After a long period of negotiations and legal steps, the Venezuelan government has decided to return the Sambil La Candelaria Shopping Center to its owners, a gigantic shopping center built in a busy area of downtown Caracas by the construction company of the same name, and which It had been expropriated by the late Hugo Chávez in 2008, when it was about to be inaugurated.
The news caused some surprise in public opinion, part of which did not want to believe the rumors about the return of the property. This measure adds to a growing list of goods and assets – farms, hotels and industries – that were expropriated and nationalized by Chavismo in these years, when they were mostly in excellent condition, and that are now selectively returned to their owners. original, almost always in the midst of great deterioration.
The return process of the Sambil La Candelaria – a large 5-story, 21,000-square-meter building – was managed by the so-called Legislative Commission for Dialogue, Peace and National Reconciliation, created after the disputed parliamentary election in 2020, which is dominated by Chavismo. , and made up of Chavista deputies and moderate opponents.
The Sambil construction company is owned by the Cohen family, Venezuelans of Jewish origin who have built numerous residential condominiums in Caracas in these decades, and who became famous for having built these gigantic and popular shopping malls for mass consumption and entertainment, in the capital, and also in cities such as Maracaibo, Valencia, Barquisimeto, San Cristóbal and Punto Fijo, as well as in the neighboring island of Curaçao, Dominican Republic, and even in Madrid, Spain. The first Sambil Center, completed in 1998, was built in the Chacao area.
When the success of the Sambil centers was overwhelming, and the organization was planning its expansion plans, the Sambil La Candelaria incident took place. Being very close to being inaugurated, a Hugo Chávez at the peak of his popularity, and in the midst of a deepening revolutionary process, questioned the construction of the shopping center and ordered the Mayor of Caracas to expropriate the work.
“In that area of La Candelaria, where not a soul fits, they are going to build a Sambil. That is going to collapse the center of Caracas. No no and no. That mall doesn’t go there. We are going to expropriate that and turn it into a clinic, I don’t know, into a school, a university”, stated Chávez in 2008. Although much protested by the opposition, the measure was accepted immediately and without fissures by Chavismo. “How are we going to make socialism by handing over the vital spaces of the people to the Sambil or to that excessive, consumerist trade? Here in Caracas a hectare is worth gold”, he stated then.
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Chávez’s advisers let him know that it was impossible to have a clinic or a university in those structures. The Cohens remained silent, and although they did not leave Venezuela, they concentrated on construction projects abroad.
Throughout this time, the structures of Sambil La Candelaria were abandoned and in ruins. For a while, the Chavez government included refugees and those affected by the rains. It was a collection center and warehouse for construction materials. Variants of “socialist trade” were tried unsuccessfully. Collectives and social organizations of Chavismo organized political activities and deliveries of toys to people in extreme poverty in these spaces.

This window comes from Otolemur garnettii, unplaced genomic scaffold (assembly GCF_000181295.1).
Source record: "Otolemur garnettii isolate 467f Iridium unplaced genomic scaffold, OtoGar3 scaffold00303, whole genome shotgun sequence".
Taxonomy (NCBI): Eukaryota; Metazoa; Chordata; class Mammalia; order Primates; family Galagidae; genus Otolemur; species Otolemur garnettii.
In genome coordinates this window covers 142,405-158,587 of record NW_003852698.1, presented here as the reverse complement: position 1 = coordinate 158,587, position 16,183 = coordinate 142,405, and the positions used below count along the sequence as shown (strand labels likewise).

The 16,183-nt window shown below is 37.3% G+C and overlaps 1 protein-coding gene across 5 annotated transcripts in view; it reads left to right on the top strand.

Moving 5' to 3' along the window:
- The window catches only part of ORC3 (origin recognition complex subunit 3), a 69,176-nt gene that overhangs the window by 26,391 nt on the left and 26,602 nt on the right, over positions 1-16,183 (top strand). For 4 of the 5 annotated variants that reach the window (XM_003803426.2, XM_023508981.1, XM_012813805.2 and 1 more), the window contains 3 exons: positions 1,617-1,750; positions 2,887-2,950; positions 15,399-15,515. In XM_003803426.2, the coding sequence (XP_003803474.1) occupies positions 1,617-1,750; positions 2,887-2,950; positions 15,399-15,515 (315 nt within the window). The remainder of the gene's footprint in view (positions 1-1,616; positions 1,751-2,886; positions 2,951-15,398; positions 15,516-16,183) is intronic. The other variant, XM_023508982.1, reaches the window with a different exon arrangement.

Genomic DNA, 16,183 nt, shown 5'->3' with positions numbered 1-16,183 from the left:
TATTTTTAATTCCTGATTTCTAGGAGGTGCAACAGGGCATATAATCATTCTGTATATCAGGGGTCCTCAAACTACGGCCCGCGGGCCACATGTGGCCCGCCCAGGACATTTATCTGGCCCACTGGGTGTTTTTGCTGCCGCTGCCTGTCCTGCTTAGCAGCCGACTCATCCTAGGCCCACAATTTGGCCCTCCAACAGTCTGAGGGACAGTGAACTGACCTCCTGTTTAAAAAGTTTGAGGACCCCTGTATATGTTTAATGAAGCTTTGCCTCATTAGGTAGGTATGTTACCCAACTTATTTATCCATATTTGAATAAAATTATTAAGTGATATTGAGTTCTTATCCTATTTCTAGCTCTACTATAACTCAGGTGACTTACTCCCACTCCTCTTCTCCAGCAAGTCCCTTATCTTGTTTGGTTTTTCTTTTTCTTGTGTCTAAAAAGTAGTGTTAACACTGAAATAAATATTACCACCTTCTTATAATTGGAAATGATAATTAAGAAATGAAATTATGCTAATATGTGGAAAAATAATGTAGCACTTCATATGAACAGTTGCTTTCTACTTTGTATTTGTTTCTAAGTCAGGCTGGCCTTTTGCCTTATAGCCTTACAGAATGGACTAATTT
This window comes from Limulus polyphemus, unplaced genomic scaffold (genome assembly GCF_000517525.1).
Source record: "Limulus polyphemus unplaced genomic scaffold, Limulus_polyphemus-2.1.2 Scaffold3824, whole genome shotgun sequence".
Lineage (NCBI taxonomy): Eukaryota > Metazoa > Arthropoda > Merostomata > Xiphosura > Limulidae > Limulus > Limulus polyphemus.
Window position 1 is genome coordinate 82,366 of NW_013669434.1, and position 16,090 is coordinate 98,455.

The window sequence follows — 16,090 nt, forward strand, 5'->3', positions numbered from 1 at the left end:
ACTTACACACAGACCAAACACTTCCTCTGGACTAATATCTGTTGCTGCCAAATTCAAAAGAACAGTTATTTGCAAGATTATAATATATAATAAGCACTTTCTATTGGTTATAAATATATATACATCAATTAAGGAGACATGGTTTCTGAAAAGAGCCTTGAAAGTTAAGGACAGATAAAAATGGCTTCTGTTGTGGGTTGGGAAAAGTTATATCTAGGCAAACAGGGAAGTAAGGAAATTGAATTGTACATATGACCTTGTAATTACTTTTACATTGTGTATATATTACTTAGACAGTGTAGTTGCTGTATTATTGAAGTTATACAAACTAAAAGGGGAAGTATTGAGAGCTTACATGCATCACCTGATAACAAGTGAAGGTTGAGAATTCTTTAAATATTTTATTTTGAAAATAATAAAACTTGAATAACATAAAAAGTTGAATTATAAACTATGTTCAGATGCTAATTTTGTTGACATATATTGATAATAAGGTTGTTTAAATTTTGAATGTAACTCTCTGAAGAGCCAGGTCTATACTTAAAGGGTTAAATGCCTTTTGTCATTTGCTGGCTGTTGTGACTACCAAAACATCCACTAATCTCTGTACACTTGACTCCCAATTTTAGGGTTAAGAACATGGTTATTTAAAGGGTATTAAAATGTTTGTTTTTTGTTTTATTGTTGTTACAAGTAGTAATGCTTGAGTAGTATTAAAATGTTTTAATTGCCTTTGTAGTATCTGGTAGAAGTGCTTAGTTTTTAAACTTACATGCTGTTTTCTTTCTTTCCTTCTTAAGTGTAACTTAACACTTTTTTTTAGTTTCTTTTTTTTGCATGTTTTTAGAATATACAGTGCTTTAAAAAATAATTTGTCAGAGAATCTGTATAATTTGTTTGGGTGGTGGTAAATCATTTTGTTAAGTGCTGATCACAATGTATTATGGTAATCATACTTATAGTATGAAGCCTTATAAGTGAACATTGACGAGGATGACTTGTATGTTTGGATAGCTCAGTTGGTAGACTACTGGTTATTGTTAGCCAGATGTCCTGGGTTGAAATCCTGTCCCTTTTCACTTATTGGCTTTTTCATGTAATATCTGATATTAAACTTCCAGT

“What those refugees did was misbehave, urinate in the streets, steal. Chávez has been a disgrace to Venezuela. I’m happy, of course, like everyone else, because with this there are opportunities to work, maybe they even put you there, whoever takes it away”, says Douglas Matos, who works on the street parking cars.
“At night, you couldn’t pass through here, luckily they evicted those refugees. That was darkness, disorder, dirt. I am happy with this news, I am a neighbor of the area and I walk a lot around here. A shopping center is light, employment opportunities, commerce, more security” says Carmen Alvarado, who works in a bakery that is next to the premises.
“This area has been horrible these years. It looked like a public bathroom. When they took out the refugees and the groups, he has improved a lot, he was calmer. The shopping center is a source of work and entertainment. Not only me, all the residents of La Candelaria are happy with this news. I don’t know anyone who isn’t, even the Chavistas want it,” says Lina Pérez, a housewife from the area.
When formally communicating the news, Alfredo Cohen, owner of the Sambil construction company, posted a video on his Instagram account inside the mall. “I have a huge emotion. I can say that the facilities are in good condition. There are few things damaged. We are preparing now to work with our merchants and contractors to have this place open that will generate more than 3,500 jobs.”
The neighbors have been informed that the Sambil La Candelaria should be in operations in November of this year. “I don’t understand why Chávez expropriated the Sambil. With that he won no one. Investment, opportunities, employment is what we need in the country. The improvement of the area values these apartments, the municipal authorities can collect more resources. Everybody wins,” says Henry Rodríguez, street vendor and neighbor.
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